These Stocks Crushed the S&P 500 Last Month

If you ignored the advice to sell in May, you probably fared reasonably well last month, as the S&P 500 posted a gain of more than 2% on the month. Even with a last minute swoon coming at the end of last week, more than two-thirds of the 500 component stocks of the popular index managed to gain ground during May.

Of course, some stocks did better than others. Let's take a look today at the four best performers in the S&P 500 over the past month, with an eye toward getting some hints about whether the stocks have further to run.

Advanced Micro Devices , up 41.8%
Most of the gains for AMD came amid excitement about the company's victories in getting its chips chosen for some of the most popular next-generation gaming consoles, including the Xbox One and the PlayStation 4. Yet despite the obvious benefit of having a place in what could be a major revival for video-gaming, AMD still has to address the bigger questions of whether it can get its chips into popular mobile devices. With huge amounts of competition in that space, AMD has a long way to go before it can prove to investors that it deserves a higher share price.

Electronic Arts , up 30.6%
Like AMD, EA got some big news during May, in the form of a partnership with Disney to produce video games based on the Star Wars franchise. That, in combination with hopes about the potential impact of new gaming consoles on EA's core business, got investors excited about the stock once more. Yet as Fool contributor Rick Munarriz points out, EA's earnings in its previous quarter included some concerns about the potential for slowing growth at the company, and despite raising its guidance for the coming fiscal year, the big question long-term is whether EA will really get that much profit out of Star Wars -- or whether the recent buyer of Lucasfilm will keep most of the proceeds for itself.

Micron Technology , up 24%
Micron vaulted into the stratosphere in May on news that it won the bidding for the assets of bankrupt Japanese DRAM memory maker Elpida, paying $2.75 billion to beat out two other major bidding groups. With the purchase, Micron will suddenly be among the top players in the industry, trailing Samsung but coming in ahead of South Korea's Hynix. As consolidation in the industry continues, the prospects for bitter price wars to end and for margins to rise look brighter, and that could spell long-term profits for Micron once its deal is complete.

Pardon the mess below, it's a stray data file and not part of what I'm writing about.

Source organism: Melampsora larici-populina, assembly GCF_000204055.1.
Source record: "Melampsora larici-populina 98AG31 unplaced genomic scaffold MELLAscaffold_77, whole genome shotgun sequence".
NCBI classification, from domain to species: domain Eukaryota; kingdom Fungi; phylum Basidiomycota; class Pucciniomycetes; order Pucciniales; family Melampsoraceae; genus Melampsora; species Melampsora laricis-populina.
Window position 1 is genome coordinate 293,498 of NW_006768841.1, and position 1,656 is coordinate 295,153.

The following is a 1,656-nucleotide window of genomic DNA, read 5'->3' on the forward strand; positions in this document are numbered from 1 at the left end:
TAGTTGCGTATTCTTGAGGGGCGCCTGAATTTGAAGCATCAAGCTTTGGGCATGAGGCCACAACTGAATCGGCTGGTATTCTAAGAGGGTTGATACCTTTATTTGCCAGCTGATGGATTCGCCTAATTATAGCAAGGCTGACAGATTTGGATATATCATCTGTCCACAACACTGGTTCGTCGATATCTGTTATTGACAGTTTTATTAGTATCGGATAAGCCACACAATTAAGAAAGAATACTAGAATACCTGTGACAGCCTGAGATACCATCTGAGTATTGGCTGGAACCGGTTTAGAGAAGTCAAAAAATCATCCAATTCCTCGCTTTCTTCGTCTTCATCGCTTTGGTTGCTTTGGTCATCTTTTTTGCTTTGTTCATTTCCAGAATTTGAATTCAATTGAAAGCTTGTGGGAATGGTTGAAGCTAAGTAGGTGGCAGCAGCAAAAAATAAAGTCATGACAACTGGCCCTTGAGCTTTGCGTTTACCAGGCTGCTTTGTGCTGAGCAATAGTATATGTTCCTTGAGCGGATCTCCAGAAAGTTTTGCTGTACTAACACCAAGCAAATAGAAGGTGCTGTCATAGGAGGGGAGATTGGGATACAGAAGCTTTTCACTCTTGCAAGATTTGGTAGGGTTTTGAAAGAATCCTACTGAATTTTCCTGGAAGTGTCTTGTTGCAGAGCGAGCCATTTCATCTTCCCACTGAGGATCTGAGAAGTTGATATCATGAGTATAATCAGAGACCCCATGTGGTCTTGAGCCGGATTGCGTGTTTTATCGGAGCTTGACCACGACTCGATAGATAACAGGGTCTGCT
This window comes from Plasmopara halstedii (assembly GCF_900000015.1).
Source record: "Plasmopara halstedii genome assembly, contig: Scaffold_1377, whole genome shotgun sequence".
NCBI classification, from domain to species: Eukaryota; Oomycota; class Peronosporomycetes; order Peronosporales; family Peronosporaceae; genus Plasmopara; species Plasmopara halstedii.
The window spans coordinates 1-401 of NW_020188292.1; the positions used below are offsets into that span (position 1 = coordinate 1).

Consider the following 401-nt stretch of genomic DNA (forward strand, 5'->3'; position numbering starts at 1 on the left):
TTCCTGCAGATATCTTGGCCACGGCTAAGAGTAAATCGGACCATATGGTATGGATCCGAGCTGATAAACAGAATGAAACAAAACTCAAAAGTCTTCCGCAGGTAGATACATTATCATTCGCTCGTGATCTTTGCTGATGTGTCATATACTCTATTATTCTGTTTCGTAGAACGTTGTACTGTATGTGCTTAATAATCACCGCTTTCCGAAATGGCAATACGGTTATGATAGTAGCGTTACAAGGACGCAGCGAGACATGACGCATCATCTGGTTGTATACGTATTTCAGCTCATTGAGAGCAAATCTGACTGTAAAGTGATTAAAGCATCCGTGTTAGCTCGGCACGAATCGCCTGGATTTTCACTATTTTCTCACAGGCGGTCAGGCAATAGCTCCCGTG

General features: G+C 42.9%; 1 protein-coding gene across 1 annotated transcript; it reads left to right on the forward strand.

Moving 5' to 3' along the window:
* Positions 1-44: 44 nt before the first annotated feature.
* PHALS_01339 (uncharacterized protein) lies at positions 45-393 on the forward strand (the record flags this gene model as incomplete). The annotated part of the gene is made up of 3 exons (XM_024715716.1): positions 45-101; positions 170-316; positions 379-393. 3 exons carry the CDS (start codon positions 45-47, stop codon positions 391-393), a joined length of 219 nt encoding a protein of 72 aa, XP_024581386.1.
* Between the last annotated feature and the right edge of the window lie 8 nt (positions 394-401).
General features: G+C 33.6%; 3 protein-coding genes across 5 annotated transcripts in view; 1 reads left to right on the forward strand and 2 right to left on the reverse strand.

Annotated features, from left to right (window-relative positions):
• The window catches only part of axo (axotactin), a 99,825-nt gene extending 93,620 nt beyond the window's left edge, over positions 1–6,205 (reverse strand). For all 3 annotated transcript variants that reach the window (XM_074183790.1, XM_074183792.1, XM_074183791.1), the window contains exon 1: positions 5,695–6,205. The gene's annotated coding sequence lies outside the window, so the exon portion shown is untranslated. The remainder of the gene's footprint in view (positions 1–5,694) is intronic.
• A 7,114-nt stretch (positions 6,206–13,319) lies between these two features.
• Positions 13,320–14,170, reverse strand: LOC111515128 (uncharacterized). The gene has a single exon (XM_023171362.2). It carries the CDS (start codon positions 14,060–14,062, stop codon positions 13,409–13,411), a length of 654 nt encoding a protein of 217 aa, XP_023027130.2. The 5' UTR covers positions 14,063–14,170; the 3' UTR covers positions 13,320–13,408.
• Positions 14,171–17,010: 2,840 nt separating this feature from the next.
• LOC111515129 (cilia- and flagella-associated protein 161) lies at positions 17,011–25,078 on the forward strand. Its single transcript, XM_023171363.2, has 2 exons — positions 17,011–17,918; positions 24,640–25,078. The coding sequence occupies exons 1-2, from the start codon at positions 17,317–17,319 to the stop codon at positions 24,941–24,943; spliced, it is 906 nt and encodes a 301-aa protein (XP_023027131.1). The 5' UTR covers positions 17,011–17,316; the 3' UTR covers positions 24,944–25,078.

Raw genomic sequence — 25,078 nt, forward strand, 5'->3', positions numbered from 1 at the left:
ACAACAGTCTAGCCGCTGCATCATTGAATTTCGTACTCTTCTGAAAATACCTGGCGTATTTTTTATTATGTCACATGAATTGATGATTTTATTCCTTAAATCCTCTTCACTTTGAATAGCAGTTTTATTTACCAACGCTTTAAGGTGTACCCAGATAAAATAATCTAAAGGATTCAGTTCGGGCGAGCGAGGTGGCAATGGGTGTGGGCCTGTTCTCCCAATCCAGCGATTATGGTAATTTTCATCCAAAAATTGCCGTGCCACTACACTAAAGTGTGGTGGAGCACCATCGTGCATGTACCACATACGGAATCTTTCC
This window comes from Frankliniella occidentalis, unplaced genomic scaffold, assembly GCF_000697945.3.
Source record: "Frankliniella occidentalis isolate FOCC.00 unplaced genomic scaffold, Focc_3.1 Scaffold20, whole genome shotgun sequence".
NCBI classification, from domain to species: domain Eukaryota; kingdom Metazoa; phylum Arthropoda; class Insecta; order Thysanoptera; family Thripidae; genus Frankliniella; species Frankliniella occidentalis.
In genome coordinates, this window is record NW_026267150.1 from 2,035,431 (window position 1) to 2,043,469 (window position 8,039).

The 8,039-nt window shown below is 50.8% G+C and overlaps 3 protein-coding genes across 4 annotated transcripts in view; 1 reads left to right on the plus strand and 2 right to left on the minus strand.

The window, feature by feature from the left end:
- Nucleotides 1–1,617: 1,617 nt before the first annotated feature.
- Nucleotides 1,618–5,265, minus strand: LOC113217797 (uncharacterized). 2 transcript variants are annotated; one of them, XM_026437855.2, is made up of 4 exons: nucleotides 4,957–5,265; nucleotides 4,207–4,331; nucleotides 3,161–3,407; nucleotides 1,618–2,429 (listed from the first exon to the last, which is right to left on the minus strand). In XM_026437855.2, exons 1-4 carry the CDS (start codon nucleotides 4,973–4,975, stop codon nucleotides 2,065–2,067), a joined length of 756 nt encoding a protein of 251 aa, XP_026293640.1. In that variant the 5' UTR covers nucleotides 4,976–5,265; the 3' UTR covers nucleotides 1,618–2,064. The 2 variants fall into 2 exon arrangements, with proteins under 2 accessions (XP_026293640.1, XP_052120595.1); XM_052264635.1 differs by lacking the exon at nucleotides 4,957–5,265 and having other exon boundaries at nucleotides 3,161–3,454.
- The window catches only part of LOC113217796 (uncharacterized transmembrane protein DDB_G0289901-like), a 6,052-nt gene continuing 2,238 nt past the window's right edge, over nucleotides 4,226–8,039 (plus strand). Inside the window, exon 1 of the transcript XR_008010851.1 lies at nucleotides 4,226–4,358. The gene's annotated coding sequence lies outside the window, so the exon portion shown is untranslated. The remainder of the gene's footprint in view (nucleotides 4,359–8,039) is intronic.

Boston Scientific , up 23.4%
Medical-device maker Boston Scientific had two favorable pieces of news during the month. First, it announced data that supported the conclusion that its Watchman device did a better job of preventing conditions like strokes and cardiovascular death than the typical treatment, warfarin. Then about a week later, Boston Scientific revealed that it had found its first patient in its study of its WallFlex Biliary RX self-expanding metal stent. Despite facing big competition and the headwind of Obamacare's medical device excise tax, Boston Scientific's advances are good news for investors.

Can these stocks keep climbing?
Many investors think that the stock market is starting to look expensive, and in an overall decline, all of these stocks might give back some of the ground they've gained. But given the promise of Boston Scientific and Micron, cheaper share prices would make them only look more attractive as long-term plays on their overall success.

While Activision Blizzard and Microsoft have been taking the headlines when it comes to console gaming, investors following the gaming sector would do well to also keep tabs on Electronic Arts. We can help. The Motley Fool's special report breaks down the risks and opportunities facing the company to help you decide if EA is right for your portfolio. Click here to get your copy now.

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Fool contributor Dan Caplinger has no position in any stocks mentioned. You can follow him on Twitter: @DanCaplinger. The Motley Fool recommends Activision Blizzard and Walt Disney and owns shares of Activision Blizzard, Microsoft, and Walt Disney. Try any of our Foolish newsletter services free for 30 days. We Fools don't all hold the same opinions, but we all believe that considering a diverse range of insights makes us better investors. The Motley Fool has a disclosure policy.

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